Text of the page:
This morning, walking down the Street of the Knights, we had the occasion to go into a few of the buildings which used to be the HQ's of the various "tongues" or nationalities by which the Knights Hospitallers (alt. Knights of St. John) arranged themselves. In the Spanish and French Inns were art exhibits from modern painters, both surprisingly fresh and intriguing. I managed to finagle a poster from one of the shows.
The Byzantine Museum is sadly closed for renovation, but we walked through the Archaeological Museum and its satellite galleries, Prehistoric and Epigraphic. I recalled an idea I had seized upon a few days ago in the Fira Prehistoric Museum: I realized that most of my fascination lies not in the objects themselves, but in their discovery, their reconstruction. My infatuation is perhaps then not with ancient man, but with the archaeologist. My time-traveling daydreams consist not of chitons and ritual, but of working with Sylvia Benson or Marinatos.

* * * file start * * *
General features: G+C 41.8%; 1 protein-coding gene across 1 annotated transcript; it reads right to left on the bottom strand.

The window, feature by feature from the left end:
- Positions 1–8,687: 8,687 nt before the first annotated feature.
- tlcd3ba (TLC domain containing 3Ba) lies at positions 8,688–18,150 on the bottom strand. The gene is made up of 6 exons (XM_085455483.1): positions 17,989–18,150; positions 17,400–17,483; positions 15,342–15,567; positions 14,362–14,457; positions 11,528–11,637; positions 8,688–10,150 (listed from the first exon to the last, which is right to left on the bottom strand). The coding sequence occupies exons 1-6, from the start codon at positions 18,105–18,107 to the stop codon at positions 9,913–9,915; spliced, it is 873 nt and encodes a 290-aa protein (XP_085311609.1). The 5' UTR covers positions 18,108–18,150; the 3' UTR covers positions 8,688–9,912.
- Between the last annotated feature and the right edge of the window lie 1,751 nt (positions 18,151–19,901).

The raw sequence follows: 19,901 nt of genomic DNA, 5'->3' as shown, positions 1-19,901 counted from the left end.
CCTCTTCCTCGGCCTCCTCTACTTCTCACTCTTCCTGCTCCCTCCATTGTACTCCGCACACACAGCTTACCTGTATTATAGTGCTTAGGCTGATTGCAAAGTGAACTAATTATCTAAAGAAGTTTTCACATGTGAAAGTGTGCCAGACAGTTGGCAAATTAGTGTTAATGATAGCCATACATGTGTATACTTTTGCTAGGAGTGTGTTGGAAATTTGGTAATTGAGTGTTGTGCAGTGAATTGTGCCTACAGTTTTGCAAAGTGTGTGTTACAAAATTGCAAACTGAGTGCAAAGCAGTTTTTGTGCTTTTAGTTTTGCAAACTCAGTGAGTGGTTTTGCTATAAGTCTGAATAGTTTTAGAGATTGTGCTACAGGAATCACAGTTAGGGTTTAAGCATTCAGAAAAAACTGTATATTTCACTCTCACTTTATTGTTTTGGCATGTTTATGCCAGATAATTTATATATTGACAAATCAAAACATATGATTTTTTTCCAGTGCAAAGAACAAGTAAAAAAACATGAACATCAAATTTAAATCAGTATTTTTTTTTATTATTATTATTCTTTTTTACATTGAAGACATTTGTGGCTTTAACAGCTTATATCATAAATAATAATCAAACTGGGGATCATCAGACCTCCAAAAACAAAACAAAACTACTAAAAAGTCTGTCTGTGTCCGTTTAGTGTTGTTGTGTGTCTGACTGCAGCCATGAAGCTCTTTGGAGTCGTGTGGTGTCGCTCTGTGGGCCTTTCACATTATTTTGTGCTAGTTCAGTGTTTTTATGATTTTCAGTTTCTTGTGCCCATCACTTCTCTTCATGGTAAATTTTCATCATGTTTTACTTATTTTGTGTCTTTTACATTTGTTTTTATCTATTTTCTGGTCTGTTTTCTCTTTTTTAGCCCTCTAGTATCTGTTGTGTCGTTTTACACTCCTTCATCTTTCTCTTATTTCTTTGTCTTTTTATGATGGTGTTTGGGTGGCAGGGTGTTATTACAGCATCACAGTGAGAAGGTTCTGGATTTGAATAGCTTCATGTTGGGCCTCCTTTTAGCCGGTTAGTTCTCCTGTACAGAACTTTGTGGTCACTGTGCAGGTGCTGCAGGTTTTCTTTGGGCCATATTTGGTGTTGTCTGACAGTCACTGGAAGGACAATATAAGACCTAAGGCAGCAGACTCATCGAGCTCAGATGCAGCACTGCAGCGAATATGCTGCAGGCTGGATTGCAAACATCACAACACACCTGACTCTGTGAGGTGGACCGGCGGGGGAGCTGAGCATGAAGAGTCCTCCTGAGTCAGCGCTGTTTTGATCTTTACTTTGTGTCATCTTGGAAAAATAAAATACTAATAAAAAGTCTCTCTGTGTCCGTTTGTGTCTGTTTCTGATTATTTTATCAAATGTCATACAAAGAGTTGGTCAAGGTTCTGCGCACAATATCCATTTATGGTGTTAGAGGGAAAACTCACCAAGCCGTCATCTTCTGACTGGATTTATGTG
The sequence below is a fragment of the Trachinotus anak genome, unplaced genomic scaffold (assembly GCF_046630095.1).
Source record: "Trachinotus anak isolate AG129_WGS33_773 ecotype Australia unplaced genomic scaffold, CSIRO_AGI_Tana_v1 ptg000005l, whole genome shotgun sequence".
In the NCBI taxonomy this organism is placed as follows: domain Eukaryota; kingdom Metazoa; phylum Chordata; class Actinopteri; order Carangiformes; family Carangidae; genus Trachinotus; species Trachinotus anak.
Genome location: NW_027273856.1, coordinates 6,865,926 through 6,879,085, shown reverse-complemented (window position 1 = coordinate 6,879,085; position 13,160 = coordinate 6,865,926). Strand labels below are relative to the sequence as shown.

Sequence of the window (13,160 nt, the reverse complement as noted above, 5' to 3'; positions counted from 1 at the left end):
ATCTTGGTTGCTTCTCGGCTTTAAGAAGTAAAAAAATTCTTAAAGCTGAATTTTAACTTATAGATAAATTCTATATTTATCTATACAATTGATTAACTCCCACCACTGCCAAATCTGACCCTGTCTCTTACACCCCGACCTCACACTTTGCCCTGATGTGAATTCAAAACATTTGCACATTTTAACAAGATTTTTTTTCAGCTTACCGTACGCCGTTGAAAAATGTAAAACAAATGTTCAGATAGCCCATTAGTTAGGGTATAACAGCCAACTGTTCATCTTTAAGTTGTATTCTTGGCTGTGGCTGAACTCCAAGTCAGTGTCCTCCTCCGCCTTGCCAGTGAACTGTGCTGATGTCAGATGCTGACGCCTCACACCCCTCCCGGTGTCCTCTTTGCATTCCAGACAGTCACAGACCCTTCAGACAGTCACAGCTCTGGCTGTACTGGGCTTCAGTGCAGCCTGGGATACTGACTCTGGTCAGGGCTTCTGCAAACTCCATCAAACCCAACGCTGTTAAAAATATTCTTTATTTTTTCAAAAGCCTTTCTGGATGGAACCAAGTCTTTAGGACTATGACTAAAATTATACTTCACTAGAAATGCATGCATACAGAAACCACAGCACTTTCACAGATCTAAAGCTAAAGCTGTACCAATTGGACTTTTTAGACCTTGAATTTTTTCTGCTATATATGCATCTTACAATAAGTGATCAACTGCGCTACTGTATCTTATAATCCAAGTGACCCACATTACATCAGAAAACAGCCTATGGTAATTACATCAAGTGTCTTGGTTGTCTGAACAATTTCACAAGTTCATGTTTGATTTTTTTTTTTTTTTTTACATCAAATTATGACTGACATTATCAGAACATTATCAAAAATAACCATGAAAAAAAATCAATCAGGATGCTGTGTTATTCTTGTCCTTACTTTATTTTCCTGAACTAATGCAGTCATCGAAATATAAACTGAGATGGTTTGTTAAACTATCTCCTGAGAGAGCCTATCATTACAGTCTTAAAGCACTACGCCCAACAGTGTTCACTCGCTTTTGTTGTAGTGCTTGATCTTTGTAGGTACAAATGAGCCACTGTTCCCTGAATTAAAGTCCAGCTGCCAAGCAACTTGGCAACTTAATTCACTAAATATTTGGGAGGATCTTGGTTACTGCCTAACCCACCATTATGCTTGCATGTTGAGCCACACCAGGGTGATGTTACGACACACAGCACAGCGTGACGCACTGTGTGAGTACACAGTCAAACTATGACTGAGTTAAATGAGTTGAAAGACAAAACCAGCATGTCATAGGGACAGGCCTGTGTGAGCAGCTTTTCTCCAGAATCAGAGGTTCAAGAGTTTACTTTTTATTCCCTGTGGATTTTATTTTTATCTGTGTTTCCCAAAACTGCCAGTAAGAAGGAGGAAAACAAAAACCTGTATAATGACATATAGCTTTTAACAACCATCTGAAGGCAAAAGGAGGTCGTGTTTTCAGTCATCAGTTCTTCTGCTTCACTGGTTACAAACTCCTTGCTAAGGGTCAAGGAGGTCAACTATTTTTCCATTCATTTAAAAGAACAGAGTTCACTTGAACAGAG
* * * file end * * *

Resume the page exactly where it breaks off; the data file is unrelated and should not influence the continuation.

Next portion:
However, I do not mean to sell the artifacts short. There is an amazing exhibit here of unpublished finds from, if I remember the wall text correctly, a sanctuary at Lindos. It highlights both exceptional craftmanship and artistry and also the importance of the Rhodes as an international port. This exhibit includes tiny scarabs (quartz, bone, glass, faience), tiny votive animals and ships, blue blown glass bottles, gold leafed potsherds, glass beads AND magnifying glasses - about 3/4in thick but most no bigger in diameter than a nickel or quarter - for doing detail work!
The Prehistoric collection was also well dones, with some fabulous rhytons and even skeletons. I think most of the pottery was Mycenaean, from Ialysos. I learned a new word: nekrodeipna: meals for the dead.
The Epigraphical was also exciting with a few bilingual grave slabs, one with Phoenician and Greek, and one with Latin and Greek.